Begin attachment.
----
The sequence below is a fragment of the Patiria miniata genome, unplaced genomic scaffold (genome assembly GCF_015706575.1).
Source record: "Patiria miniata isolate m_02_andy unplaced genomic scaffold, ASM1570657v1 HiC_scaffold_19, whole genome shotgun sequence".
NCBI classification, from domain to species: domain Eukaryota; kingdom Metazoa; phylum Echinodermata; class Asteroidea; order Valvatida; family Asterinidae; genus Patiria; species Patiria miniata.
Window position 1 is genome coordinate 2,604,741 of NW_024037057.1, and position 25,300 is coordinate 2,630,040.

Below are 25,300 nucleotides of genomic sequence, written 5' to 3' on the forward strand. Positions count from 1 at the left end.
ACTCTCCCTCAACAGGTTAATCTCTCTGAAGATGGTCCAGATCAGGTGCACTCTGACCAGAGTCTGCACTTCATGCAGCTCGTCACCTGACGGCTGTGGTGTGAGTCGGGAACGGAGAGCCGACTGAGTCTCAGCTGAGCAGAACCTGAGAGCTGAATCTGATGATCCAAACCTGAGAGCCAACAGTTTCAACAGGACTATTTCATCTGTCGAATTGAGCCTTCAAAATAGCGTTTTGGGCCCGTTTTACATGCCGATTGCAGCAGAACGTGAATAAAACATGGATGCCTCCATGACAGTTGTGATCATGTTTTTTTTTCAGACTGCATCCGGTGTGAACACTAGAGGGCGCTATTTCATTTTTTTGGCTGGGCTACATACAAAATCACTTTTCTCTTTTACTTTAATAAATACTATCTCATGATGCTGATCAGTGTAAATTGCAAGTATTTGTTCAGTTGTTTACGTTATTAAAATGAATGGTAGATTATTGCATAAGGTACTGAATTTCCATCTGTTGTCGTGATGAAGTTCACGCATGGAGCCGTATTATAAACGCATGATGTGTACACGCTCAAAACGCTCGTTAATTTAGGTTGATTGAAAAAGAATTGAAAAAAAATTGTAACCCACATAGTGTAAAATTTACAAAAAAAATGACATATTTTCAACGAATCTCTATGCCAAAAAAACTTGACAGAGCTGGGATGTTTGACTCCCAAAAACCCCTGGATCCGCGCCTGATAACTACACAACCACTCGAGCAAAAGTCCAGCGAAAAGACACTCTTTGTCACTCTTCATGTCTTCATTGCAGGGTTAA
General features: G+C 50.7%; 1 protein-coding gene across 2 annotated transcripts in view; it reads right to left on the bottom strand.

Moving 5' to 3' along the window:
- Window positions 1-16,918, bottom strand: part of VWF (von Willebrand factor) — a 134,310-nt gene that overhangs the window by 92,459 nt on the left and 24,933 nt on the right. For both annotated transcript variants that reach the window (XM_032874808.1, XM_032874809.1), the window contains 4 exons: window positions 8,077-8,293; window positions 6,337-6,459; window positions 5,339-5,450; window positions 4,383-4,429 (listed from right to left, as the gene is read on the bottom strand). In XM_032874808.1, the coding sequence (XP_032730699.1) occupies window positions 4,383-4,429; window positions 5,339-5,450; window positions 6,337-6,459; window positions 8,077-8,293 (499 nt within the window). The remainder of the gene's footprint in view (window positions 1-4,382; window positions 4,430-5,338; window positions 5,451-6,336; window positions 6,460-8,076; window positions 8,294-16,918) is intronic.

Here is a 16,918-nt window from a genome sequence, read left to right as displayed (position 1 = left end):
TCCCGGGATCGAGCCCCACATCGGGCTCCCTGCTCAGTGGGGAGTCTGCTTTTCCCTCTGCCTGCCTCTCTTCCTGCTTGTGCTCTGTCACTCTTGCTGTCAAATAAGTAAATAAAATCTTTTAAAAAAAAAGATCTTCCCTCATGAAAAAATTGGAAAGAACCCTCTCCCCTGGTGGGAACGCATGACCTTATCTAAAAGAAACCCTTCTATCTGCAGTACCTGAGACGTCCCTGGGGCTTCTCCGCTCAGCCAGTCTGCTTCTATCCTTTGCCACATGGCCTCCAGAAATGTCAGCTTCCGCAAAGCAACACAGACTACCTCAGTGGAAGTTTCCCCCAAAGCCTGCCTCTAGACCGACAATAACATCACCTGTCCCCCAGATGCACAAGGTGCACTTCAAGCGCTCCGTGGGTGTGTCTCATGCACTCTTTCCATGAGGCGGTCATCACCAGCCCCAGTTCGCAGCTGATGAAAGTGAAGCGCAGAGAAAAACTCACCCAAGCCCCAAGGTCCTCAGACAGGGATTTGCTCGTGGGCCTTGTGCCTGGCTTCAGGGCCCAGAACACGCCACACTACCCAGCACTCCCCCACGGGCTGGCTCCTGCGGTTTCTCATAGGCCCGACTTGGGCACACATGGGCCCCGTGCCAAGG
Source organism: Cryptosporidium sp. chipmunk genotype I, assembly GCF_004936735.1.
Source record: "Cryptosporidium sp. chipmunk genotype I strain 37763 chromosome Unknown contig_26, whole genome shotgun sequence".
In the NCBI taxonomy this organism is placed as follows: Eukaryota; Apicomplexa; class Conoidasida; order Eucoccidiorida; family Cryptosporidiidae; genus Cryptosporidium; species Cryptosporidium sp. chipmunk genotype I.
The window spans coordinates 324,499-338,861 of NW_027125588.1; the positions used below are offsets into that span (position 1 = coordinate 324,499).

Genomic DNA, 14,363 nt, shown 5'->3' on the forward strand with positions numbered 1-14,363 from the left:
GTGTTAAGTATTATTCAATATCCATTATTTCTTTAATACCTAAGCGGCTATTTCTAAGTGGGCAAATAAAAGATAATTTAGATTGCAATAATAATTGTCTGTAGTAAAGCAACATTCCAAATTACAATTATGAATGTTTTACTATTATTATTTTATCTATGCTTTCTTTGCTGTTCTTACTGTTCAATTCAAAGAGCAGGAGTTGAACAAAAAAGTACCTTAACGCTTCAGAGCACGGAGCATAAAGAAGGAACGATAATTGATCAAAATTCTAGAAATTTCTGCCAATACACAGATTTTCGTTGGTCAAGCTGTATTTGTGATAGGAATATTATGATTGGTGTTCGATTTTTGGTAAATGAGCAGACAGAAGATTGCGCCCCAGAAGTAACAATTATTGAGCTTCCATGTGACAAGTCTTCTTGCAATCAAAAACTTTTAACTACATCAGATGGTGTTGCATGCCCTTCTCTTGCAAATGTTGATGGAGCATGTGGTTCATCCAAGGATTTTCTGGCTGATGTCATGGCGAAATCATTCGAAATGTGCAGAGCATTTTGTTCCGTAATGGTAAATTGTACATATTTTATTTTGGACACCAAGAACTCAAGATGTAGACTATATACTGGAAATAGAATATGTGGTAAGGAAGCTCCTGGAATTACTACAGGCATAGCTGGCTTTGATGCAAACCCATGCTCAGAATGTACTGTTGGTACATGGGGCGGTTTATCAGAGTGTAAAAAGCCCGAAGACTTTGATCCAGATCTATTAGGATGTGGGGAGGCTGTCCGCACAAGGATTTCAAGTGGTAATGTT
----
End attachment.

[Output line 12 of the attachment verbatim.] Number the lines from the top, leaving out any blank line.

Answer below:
Source organism: Cryptosporidium sp. chipmunk genotype I, assembly GCF_004936735.1.